Patrick Gibbons is public affairs manager at Step Up for Students and a research fellow for the Friedman Foundation for Educational Choice. A former teacher, he lived in Las Vegas, Nev., for five years, where he worked as an education writer and researcher. He can be reached at (813) 498.1991 or emailed at Follow Patrick on Twitter: at @PatrickRGibbons and @redefinEDonline.


I feel like you are writing for the “I love charter schools” crowd. As for the data I couldn’t look at it as I didn’t have a license, though I do know mathematician would have a field day about comparing data of such different sizes. I also know that the CREDO said nationwide, Charter Schools are serving slightly more children in poverty than public schools but in Florida that’s not the case. In fact they serve fewer ESOL and ESE students as well. And despite those and other advantages like counseling out poor behaviors, see NYC’s success charter schools and the Washington DC charter school study, it’s more recent and we know who is studied unlike your site and it shows how they counsel out poor performers.

As for Florida there is mounting evidence that they do that here as well: A public charter school can’t pick and choose which students it wants to keep, Dot Clark (Pinellas County charter school coordinator) said. “Cherry picking” students would allow a school to boost its test scores, attendance rates and other performance measures. “We’re asking: Are you doing that? And if so, what’s the justification? And it needs to stop.”

I don’t see how anybody can objectively look at the charter school movement, and I acknowledge there are pockets of good charter schools and a few good ones here and there and say as it is being done it is a good thing. I really don’t and this is from somebody who loves the concept of parent/teacher driven laboratories of innovation free of often burdensome red tape.

The Washington Post recently had a great piece that should alarm even charter school supporters:

Patrick R. Gibbons

Hi Chris,

Thanks for writing. I will actually be addressing your concerns on Success and D.C. soon. Critics are actually making an apples to oranges comparison because they’re excluding all the students transferred out of public schools and into alternative schools.

Yes, it’s true, public schools DON’T have to teach every student and they can, in fact, weed out the bad behavior kids.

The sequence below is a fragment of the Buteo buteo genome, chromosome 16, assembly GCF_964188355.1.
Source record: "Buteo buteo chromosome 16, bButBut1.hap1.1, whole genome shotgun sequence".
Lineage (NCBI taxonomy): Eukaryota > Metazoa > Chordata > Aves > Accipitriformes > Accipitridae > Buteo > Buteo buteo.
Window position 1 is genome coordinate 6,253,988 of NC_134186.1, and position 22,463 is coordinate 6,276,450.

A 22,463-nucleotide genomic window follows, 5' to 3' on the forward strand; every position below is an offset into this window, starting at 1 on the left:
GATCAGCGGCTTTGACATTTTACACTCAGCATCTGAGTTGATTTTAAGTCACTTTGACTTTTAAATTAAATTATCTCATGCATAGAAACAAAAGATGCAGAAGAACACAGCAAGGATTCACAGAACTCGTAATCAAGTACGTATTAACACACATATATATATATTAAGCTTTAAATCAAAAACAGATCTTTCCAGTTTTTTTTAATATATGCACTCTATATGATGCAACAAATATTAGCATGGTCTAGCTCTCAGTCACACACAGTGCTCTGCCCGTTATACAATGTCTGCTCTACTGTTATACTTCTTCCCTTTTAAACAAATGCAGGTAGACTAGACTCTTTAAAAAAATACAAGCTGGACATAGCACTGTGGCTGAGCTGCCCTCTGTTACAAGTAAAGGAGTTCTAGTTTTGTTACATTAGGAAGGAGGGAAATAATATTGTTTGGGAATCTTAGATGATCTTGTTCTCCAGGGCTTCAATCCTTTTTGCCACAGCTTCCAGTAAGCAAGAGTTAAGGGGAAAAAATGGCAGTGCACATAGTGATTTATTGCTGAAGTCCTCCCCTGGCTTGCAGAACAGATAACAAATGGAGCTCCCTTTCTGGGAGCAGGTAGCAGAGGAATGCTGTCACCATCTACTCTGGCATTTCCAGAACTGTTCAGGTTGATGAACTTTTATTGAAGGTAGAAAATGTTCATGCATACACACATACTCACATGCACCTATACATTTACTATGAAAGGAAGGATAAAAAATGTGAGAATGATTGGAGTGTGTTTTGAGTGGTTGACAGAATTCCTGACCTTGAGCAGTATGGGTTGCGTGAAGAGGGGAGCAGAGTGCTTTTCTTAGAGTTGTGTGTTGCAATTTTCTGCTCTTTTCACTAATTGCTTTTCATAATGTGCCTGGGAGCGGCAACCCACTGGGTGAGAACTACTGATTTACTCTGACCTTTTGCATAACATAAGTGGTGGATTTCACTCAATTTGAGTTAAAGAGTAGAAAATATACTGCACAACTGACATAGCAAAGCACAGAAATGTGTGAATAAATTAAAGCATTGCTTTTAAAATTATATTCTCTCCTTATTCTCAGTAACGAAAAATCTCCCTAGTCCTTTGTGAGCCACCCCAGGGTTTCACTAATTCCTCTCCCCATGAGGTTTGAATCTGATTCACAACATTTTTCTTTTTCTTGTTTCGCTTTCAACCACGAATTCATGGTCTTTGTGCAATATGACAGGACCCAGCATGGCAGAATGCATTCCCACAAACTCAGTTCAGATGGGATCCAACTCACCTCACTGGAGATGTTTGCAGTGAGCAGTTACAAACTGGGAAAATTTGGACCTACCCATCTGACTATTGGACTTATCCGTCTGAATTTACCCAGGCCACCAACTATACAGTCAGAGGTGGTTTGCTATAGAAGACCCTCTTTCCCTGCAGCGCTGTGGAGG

As for “cherry picking students” there isn’t any overall trend, only cherry picked anecdotal stories. In fact, there are actual studies that charter schools (and even private voucher schools) aren’t cherry picking students:

Basically, a few people are seeing a few anecdotes, assuming the worst and drawing broad conclusions.

You may not be aware, but the reason why charters turn to management companies is, in part, the access to capital. Critics have done their best to hamper the growth and development of charters and one of the most effective ways has been to cut off charter schools from access to school capital funds (and even buying closed public school buildings).

You wrote: Yes, it’s true, public schools DON’T have to teach every student and they can, in fact, weed out the bad behavior kids. I hope you aren’t going to give me a few anecdotes, assuming the worst and drawing broad conclusions.

Patrick R. Gibbons

I don’t have to give you anecdotes. Read the Jay P. Greene blog post – it highlights a recent study showing in a major urban school district poor performing students were more likely to be shoved out the door in public schools.

If that isn’t good enough the NCES has a collection of data

1.1 percent of all public school students are attending alternative schools (this category does not include vocational or special needs schools either).

Another 0.2 percent of public school students are expelled completely.

Jay Greene, oh he’s a middle of the road source I tell you and aren’t those 1.1 percent still in public schools? As for 0.2 percent being expelled that’s considerably less than those being expelled in D.C. and I would bet around the country from charters.